So friends and family recommended they going online and crowd-fund to pay Chayla’s treatment, using the same sort of online fundraisers, such as GoFundMe, Kickstarter, GiveForward and YouCaring.com, that inventors, entrepreneurs and struggling filmmakers use to launch their projects.

So Alicia Wheatley launched an online campaign through a website called GiveForward, setting a fundraising goal of $10,000 and hoped for the best.

GiveForward has about 14,000 medical fundraisers, most, the company says, are people who actually have health insurance but still need help paying for treatments that aren’t covered. Medical crowdfunding has been successful for many families, and an estimated $2.5 billion was raised in 2012, according to a report by research firm Massolution.

There have been some instances of crowdfunding fraud, where people have pretended to be sick or misuse the money, but GiveForward said those instances are rare. The company said they have stringent security systems in place to make sure those asking for money are legit. But with federal regulation still evolving, experts caution that consumers should do their research before donating.

Crowdfunding has worked for other families in the past. Patrick and Kristin Wilkinson of San Francisco raised over $20,000 on GiveForward so that their 4-month-old son Phoenix could get a bone marrow transplant.

“I think the hardest part is feeling helpless,” Kristin Wilkinson said. “As parents you’re supposed to protect your child, and in that situation you can’t.”

Phoenix was born with Severe Combined Immune Deficiency (SCID), a rare genetic disorder.

“Going undiagnosed, if a child has SCID, it’s fatal,” Wilkinson said. “As soon as they get an infection… their bodies can’t fight it.”

Wilkinson works for Airbnb, and her son’s GiveForward page was sent to the entire company and it took off from there, raising $20,000 in just 24 hours and over $50,000 total over 10 months.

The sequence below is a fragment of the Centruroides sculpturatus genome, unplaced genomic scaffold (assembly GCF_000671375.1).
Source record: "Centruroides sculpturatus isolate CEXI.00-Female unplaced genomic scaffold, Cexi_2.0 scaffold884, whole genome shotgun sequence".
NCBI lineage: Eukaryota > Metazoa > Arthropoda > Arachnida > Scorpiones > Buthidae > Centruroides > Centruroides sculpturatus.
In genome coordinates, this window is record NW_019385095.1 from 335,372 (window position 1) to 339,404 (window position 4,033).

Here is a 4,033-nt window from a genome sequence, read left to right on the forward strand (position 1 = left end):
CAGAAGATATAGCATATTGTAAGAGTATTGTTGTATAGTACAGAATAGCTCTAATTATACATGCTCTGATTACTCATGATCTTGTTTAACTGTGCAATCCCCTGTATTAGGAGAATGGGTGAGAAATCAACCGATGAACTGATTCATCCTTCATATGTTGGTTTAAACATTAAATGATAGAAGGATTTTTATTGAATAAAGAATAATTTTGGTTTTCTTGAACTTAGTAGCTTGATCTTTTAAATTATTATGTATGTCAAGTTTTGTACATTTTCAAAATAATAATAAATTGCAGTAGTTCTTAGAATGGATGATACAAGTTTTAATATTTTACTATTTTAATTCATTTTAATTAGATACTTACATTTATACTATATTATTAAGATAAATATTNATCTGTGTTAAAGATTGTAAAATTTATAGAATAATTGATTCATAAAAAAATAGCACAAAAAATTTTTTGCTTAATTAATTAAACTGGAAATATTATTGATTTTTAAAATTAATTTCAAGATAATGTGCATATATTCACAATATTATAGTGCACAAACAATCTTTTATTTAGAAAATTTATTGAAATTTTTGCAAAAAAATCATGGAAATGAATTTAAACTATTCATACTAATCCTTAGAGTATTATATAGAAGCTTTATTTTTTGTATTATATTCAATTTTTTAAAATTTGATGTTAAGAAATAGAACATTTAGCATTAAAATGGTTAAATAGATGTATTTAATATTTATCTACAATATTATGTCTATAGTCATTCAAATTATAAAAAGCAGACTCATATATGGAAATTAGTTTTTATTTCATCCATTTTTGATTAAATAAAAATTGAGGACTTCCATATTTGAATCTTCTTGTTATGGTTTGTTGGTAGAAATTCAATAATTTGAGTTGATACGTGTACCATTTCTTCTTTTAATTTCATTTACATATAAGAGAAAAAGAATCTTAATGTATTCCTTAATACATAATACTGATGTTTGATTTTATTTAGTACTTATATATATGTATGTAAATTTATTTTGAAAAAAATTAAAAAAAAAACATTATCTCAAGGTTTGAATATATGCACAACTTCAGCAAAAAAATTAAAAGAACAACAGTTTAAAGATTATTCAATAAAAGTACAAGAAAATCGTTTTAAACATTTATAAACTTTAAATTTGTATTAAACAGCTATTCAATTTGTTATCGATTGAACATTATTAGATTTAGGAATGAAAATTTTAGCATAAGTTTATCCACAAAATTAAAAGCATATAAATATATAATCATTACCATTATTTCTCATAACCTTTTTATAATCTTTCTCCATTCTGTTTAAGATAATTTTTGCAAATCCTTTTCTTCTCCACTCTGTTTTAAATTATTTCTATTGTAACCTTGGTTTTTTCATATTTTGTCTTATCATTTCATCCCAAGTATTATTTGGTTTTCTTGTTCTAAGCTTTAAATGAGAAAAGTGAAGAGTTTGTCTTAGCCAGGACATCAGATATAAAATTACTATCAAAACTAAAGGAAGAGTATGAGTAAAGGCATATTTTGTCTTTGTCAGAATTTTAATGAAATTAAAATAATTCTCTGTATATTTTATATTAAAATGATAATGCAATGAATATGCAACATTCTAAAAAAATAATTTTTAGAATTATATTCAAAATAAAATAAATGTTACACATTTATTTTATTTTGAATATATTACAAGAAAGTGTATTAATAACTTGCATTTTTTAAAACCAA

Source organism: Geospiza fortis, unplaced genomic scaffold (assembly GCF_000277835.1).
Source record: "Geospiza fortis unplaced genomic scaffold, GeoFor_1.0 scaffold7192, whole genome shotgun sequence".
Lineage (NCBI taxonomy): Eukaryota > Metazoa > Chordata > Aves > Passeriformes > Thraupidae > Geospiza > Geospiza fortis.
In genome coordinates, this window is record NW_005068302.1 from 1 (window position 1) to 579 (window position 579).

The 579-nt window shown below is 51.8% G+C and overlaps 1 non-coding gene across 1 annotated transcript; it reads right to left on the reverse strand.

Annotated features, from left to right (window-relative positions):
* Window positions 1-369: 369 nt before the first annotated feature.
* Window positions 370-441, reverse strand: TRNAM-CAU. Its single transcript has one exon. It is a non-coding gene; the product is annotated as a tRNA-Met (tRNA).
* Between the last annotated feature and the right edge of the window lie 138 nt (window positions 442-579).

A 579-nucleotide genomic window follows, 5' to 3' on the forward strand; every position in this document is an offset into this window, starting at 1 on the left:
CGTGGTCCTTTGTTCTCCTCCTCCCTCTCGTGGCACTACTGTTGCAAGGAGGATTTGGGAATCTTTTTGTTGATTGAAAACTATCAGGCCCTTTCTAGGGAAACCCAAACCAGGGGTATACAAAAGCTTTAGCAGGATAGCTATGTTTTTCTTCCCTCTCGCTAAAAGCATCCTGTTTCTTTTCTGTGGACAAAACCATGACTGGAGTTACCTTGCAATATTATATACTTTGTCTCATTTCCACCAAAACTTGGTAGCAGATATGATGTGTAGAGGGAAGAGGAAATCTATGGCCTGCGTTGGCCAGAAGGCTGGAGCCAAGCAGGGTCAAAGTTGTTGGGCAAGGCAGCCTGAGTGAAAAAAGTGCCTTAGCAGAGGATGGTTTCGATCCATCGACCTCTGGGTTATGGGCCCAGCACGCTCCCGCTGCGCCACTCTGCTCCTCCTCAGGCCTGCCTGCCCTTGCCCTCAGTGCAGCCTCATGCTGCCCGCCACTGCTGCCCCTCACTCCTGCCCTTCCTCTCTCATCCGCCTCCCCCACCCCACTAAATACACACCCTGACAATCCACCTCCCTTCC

Like Alicia Wheatley, the Wilkinsons have health insurance through Kristen’s job at Airbnb, but because Phoenix’s care so time-consuming, Kristin and Patrick weren’t able to work for months, so they said the crowdfunding money was much needed.

“It just gives you faith in humanity again,” Kirstin Wilkinson said. “It was really unbelievable.” But Wheatley’s online fundraising for her daughter was slow going. Heading into Chayla’s latest round of surgeries, Wheatley had only raised $610 dollars. Her online social network is small, and for the most part, not very wealthy.

“I don’t have that many friends on Facebook that’s over 30 that have…established savings accounts and all that,” Ray Wheatley said.

With help of her tech savvy cousin, Alicia Wheatley turned to Twitter and Facebook, and started the hashtag #Eyes4Chayla to try to spread the word, but it was an uphill battle.

“For us small family, small network it’s been a struggle,” she said. “Social media is not conducive for every socioeconomic walk of life.”

As of now, the Wheatleys crowdfunding campaign has ended. They only raised $1,390 over six months, a far cry from their $10,000 goal, but they are continuing to push forward. They have since started a new online campaign through YouCaring.com